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What the Media Taught Me about Being Social

What the Media Taught Me about Being Social

August 29, 2013

I still remember how my heart would pound in my chest when the Nielson ratings would appear in my inbox each week. The Nielson ratings measure and analyze the behaviors of TV audiences. And my job was to print copies of the weekly report (back when printers were a thing). I'd have to highlight the numbers, place the reports in separate manila folders, and deliver copies to the entire news team.

There was no way around it: the report brought anxiety to everyone on the team. Flashes of panic would suddenly appear in the eyes of even the most senior news producers. Stress would cause us to starve. Which would then, of course, lead us to consume copious amounts of Krispy Kremes. Stable blood sugar levels? They weren't in our big picture.

The big picture was kept hidden behind the curtain, untelevised.

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It didn't matter whether the ratings were good (lots of viewers!) or bad (no one tuning in!) Looking back, it's clear that the anxiety happened because we were scared to look behind the curtain. We didn't know the bigger picture of why viewers were tuning in or tuning out.

Speculation is never a solid strategy.

Trying to guess at their stories without understanding the human beings on the other side of the screen is like slinging spaghetti at the wall in the dark. You're not sure where the spaghetti is landing, and you're not even sure if it landed. And the best part? You're not even sure why you're throwing it in the first place! <bangs head against the spaghetti-filled wall.>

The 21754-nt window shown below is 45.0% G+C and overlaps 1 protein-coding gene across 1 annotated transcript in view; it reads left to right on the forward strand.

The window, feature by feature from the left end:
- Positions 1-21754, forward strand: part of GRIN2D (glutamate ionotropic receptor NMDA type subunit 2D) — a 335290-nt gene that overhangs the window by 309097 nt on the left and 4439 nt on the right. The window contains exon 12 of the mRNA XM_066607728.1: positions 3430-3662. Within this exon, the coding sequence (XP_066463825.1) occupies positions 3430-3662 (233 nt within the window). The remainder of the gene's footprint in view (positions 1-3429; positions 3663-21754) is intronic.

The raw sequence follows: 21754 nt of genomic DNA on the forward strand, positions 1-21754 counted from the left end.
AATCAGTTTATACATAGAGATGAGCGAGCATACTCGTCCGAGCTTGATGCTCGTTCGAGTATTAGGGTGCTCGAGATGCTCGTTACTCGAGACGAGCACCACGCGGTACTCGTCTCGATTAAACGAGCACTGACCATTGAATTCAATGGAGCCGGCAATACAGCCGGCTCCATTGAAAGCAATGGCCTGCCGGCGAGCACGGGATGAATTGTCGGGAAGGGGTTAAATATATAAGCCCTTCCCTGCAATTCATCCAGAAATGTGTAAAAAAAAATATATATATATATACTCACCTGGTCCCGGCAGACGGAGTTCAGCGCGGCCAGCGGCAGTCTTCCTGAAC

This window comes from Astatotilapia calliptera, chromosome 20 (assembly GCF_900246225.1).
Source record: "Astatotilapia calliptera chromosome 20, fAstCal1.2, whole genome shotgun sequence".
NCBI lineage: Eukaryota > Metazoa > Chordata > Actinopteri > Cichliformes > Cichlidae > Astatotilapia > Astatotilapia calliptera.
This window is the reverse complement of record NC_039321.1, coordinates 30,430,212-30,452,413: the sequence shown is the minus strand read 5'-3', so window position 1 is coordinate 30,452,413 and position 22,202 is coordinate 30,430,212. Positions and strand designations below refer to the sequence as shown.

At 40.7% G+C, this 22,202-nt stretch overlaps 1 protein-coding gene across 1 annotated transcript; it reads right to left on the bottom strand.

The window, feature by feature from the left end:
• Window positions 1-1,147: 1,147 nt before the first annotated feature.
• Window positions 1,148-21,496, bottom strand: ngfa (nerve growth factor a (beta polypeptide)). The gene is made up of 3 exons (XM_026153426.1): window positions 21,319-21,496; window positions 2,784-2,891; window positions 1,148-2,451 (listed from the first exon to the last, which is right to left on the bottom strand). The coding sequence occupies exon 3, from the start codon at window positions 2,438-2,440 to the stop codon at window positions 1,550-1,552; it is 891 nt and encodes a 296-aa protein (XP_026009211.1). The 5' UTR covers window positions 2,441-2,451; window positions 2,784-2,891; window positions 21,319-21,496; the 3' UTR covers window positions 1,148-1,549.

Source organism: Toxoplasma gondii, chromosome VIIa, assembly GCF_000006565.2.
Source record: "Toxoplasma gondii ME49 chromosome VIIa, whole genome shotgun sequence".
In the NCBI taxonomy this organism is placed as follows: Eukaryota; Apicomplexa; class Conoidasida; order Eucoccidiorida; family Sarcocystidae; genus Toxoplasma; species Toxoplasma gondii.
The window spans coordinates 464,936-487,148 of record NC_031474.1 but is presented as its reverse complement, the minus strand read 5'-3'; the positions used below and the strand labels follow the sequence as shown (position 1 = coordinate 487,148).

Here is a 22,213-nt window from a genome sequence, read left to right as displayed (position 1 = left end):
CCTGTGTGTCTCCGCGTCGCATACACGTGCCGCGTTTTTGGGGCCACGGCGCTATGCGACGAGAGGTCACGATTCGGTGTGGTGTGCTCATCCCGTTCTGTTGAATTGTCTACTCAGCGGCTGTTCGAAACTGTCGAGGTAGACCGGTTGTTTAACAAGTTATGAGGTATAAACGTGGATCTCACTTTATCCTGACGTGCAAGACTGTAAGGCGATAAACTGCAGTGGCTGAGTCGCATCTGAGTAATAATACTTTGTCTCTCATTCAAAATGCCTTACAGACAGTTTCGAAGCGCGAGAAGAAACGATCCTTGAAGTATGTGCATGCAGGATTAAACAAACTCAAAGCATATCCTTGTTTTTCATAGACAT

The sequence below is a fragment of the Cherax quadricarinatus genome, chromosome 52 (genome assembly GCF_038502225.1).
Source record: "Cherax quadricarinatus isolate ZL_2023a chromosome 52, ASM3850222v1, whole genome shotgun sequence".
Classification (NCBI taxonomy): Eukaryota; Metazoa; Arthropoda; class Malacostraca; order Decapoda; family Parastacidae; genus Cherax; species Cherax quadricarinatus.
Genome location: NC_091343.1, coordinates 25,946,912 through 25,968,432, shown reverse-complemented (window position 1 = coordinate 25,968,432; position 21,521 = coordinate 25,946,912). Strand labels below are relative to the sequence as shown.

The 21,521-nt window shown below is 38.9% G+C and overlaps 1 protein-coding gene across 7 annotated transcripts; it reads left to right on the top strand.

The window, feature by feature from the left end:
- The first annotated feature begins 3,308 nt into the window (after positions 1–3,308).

Sure, it's great if you can capture what your customers are watching and when they're watching. But if you can't determine why? Then the data lacks depth and context for your most important people: Your viewers and your customers.

Numbers often only show eyeballs without faces or names. How scary is that?

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The thing is, humans aren't scary. We have soul. And we're inherently social – just in a different way of the media of yesterday.

The only thing scary about this is that we have the power to put a dent in the universe. And make extraordinary things happen.

Today you can create meaning from the mundane, without sacrificing soul. You can purposefully create substance, instead of settling for cheap tactics. You can add value without vilifying.

Eyeballs escalate impact – there's no doubt about it. But meaning is what makes the impact human and real {tweet this!}

Because the thing is, you'll always win with substance. And you won't need to speculate because you possess the power to see the bigger picture.

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It's not about the what, when, or how. It's about the why of you. Why you're doing what you do and why your audience wants to tune in to what you have to offer.

When you offer meaning through impact, you'll feel inspired. You'll have a clear vision. And you'll possess passion.

It doesn't matter whether the passion leads you to sling spaghetti or solicit soul. It matters whether you care enough to look behind that curtain. If you're brave enough to not get scared. And if you're social enough to share what you find.

Do you have a clear vision? Do you share what you find?

 

 

 

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